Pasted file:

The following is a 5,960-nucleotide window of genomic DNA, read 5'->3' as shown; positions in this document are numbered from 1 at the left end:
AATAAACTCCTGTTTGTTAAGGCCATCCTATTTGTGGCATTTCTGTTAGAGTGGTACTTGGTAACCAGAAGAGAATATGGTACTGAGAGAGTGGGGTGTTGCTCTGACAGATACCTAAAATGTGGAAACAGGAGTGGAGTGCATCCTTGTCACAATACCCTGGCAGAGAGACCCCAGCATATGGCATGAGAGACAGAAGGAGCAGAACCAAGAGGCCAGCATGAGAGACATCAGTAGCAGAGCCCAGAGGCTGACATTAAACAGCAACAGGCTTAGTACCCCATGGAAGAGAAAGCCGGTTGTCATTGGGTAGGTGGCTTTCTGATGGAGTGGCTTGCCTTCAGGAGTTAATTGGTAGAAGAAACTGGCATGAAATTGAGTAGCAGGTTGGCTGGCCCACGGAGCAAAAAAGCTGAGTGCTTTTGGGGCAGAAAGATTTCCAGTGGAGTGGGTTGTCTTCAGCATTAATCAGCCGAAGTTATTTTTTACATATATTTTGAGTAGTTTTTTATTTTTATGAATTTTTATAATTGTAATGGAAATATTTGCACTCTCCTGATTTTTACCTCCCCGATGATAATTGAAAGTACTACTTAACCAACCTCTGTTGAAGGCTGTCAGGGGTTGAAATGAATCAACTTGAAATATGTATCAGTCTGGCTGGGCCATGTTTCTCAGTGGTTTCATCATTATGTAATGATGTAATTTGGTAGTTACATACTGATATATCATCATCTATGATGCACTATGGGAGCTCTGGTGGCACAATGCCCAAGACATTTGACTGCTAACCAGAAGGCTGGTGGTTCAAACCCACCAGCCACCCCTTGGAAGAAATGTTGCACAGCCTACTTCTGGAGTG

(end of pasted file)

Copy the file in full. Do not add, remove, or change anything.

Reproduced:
The following is a 5,960-nucleotide window of genomic DNA, read 5'->3' as shown; positions in this document are numbered from 1 at the left end:
AATAAACTCCTGTTTGTTAAGGCCATCCTATTTGTGGCATTTCTGTTAGAGTGGTACTTGGTAACCAGAAGAGAATATGGTACTGAGAGAGTGGGGTGTTGCTCTGACAGATACCTAAAATGTGGAAACAGGAGTGGAGTGCATCCTTGTCACAATACCCTGGCAGAGAGACCCCAGCATATGGCATGAGAGACAGAAGGAGCAGAACCAAGAGGCCAGCATGAGAGACATCAGTAGCAGAGCCCAGAGGCTGACATTAAACAGCAACAGGCTTAGTACCCCATGGAAGAGAAAGCCGGTTGTCATTGGGTAGGTGGCTTTCTGATGGAGTGGCTTGCCTTCAGGAGTTAATTGGTAGAAGAAACTGGCATGAAATTGAGTAGCAGGTTGGCTGGCCCACGGAGCAAAAAAGCTGAGTGCTTTTGGGGCAGAAAGATTTCCAGTGGAGTGGGTTGTCTTCAGCATTAATCAGCCGAAGTTATTTTTTACATATATTTTGAGTAGTTTTTTATTTTTATGAATTTTTATAATTGTAATGGAAATATTTGCACTCTCCTGATTTTTACCTCCCCGATGATAATTGAAAGTACTACTTAACCAACCTCTGTTGAAGGCTGTCAGGGGTTGAAATGAATCAACTTGAAATATGTATCAGTCTGGCTGGGCCATGTTTCTCAGTGGTTTCATCATTATGTAATGATGTAATTTGGTAGTTACATACTGATATATCATCATCTATGATGCACTATGGGAGCTCTGGTGGCACAATGCCCAAGACATTTGACTGCTAACCAGAAGGCTGGTGGTTCAAACCCACCAGCCACCCCTTGGAAGAAATGTTGCACAGCCTACTTCTGGAGTG